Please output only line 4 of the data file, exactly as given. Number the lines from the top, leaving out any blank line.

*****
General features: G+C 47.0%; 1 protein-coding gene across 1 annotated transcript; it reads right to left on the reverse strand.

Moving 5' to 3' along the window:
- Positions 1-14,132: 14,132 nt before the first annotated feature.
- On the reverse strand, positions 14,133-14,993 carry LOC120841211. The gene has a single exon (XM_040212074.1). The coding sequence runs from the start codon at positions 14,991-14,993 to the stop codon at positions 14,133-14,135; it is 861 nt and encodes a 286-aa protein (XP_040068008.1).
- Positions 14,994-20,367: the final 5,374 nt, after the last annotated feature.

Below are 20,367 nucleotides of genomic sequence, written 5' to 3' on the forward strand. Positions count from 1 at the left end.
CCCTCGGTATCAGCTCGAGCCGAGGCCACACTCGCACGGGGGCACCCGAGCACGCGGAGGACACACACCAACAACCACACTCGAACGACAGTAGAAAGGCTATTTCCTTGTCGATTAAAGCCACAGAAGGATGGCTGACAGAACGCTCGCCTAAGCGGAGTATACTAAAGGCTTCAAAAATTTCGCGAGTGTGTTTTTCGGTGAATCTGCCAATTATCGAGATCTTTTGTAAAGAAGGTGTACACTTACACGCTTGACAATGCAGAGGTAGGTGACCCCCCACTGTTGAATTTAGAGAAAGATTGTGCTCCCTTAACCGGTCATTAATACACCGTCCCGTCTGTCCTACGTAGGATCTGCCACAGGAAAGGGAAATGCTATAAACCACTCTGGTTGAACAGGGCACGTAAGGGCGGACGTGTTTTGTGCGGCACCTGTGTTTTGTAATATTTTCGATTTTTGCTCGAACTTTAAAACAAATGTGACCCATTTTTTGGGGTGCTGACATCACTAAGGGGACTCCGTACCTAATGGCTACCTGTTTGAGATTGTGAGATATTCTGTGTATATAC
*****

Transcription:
- On the reverse strand, positions 14,133-14,993 carry LOC120841211. The gene has a single exon (XM_040212074.1). The coding sequence runs from the start codon at positions 14,991-14,993 to the stop codon at positions 14,133-14,135; it is 861 nt and encodes a 286-aa protein (XP_040068008.1).